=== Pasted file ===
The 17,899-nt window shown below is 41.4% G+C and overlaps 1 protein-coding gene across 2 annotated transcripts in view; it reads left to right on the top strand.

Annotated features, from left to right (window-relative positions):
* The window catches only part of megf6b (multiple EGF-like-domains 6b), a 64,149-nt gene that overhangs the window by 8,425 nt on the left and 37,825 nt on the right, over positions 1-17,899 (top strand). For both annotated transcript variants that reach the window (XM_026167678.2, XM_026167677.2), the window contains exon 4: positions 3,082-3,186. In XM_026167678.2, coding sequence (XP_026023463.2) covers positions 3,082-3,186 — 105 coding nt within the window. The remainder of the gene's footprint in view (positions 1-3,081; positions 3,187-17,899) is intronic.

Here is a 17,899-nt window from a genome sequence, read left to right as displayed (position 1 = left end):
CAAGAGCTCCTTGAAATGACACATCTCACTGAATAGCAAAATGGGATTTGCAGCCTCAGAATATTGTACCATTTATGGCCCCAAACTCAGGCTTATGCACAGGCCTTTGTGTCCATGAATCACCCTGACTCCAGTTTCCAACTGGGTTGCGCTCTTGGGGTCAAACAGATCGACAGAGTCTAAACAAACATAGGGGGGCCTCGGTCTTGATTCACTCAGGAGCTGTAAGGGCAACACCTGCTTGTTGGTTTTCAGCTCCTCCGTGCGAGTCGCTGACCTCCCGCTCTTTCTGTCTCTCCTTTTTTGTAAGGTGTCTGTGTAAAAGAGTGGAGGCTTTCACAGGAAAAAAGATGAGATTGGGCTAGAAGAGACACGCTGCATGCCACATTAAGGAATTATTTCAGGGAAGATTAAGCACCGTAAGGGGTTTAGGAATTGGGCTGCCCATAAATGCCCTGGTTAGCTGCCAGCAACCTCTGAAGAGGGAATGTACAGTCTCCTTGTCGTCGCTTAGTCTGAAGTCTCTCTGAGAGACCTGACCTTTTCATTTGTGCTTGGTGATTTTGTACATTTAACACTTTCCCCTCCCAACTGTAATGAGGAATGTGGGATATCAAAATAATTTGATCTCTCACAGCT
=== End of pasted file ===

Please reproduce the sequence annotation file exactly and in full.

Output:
The 17,899-nt window shown below is 41.4% G+C and overlaps 1 protein-coding gene across 2 annotated transcripts in view; it reads left to right on the top strand.

Annotated features, from left to right (window-relative positions):
* The window catches only part of megf6b (multiple EGF-like-domains 6b), a 64,149-nt gene that overhangs the window by 8,425 nt on the left and 37,825 nt on the right, over positions 1-17,899 (top strand). For both annotated transcript variants that reach the window (XM_026167678.2, XM_026167677.2), the window contains exon 4: positions 3,082-3,186. In XM_026167678.2, coding sequence (XP_026023463.2) covers positions 3,082-3,186 — 105 coding nt within the window. The remainder of the gene's footprint in view (positions 1-3,081; positions 3,187-17,899) is intronic.

Here is a 17,899-nt window from a genome sequence, read left to right as displayed (position 1 = left end):
CAAGAGCTCCTTGAAATGACACATCTCACTGAATAGCAAAATGGGATTTGCAGCCTCAGAATATTGTACCATTTATGGCCCCAAACTCAGGCTTATGCACAGGCCTTTGTGTCCATGAATCACCCTGACTCCAGTTTCCAACTGGGTTGCGCTCTTGGGGTCAAACAGATCGACAGAGTCTAAACAAACATAGGGGGGCCTCGGTCTTGATTCACTCAGGAGCTGTAAGGGCAACACCTGCTTGTTGGTTTTCAGCTCCTCCGTGCGAGTCGCTGACCTCCCGCTCTTTCTGTCTCTCCTTTTTTGTAAGGTGTCTGTGTAAAAGAGTGGAGGCTTTCACAGGAAAAAAGATGAGATTGGGCTAGAAGAGACACGCTGCATGCCACATTAAGGAATTATTTCAGGGAAGATTAAGCACCGTAAGGGGTTTAGGAATTGGGCTGCCCATAAATGCCCTGGTTAGCTGCCAGCAACCTCTGAAGAGGGAATGTACAGTCTCCTTGTCGTCGCTTAGTCTGAAGTCTCTCTGAGAGACCTGACCTTTTCATTTGTGCTTGGTGATTTTGTACATTTAACACTTTCCCCTCCCAACTGTAATGAGGAATGTGGGATATCAAAATAATTTGATCTCTCACAGCT